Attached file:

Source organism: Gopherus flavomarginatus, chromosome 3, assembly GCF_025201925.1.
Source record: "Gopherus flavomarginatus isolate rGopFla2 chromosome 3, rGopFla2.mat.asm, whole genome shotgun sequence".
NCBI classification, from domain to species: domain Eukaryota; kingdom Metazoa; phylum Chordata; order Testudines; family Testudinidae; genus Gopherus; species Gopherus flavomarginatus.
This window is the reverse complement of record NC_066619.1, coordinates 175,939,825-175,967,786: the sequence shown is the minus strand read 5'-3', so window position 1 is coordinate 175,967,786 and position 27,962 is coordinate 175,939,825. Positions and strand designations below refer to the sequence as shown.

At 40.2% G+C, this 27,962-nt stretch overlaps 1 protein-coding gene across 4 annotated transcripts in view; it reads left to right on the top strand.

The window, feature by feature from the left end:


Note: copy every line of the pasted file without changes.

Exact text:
Source organism: Gopherus flavomarginatus, chromosome 3, assembly GCF_025201925.1.
Source record: "Gopherus flavomarginatus isolate rGopFla2 chromosome 3, rGopFla2.mat.asm, whole genome shotgun sequence".
NCBI classification, from domain to species: domain Eukaryota; kingdom Metazoa; phylum Chordata; order Testudines; family Testudinidae; genus Gopherus; species Gopherus flavomarginatus.
This window is the reverse complement of record NC_066619.1, coordinates 175,939,825-175,967,786: the sequence shown is the minus strand read 5'-3', so window position 1 is coordinate 175,967,786 and position 27,962 is coordinate 175,939,825. Positions and strand designations below refer to the sequence as shown.

At 40.2% G+C, this 27,962-nt stretch overlaps 1 protein-coding gene across 4 annotated transcripts in view; it reads left to right on the top strand.

The window, feature by feature from the left end: